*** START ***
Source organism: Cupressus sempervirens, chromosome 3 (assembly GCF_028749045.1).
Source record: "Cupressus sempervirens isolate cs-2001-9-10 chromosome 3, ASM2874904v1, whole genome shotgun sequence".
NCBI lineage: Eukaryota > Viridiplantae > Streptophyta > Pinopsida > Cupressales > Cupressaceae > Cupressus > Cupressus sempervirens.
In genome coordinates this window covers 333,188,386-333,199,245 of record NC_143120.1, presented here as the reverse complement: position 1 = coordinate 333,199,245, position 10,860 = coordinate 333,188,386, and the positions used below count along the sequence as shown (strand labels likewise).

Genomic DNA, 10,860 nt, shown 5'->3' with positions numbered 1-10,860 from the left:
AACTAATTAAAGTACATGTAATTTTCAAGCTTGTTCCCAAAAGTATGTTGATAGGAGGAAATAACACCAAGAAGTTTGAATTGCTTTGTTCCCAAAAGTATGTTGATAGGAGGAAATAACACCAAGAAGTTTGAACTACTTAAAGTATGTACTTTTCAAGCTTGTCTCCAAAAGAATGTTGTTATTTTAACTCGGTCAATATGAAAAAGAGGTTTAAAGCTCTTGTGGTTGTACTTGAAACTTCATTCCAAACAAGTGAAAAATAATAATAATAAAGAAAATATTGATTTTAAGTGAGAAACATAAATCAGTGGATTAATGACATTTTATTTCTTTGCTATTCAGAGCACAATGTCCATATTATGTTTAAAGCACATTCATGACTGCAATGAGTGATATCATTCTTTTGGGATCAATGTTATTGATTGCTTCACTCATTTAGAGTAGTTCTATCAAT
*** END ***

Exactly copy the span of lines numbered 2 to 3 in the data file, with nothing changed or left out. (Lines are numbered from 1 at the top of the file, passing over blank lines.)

Source record: "Cupressus sempervirens isolate cs-2001-9-10 chromosome 3, ASM2874904v1, whole genome shotgun sequence".
NCBI lineage: Eukaryota > Viridiplantae > Streptophyta > Pinopsida > Cupressales > Cupressaceae > Cupressus > Cupressus sempervirens.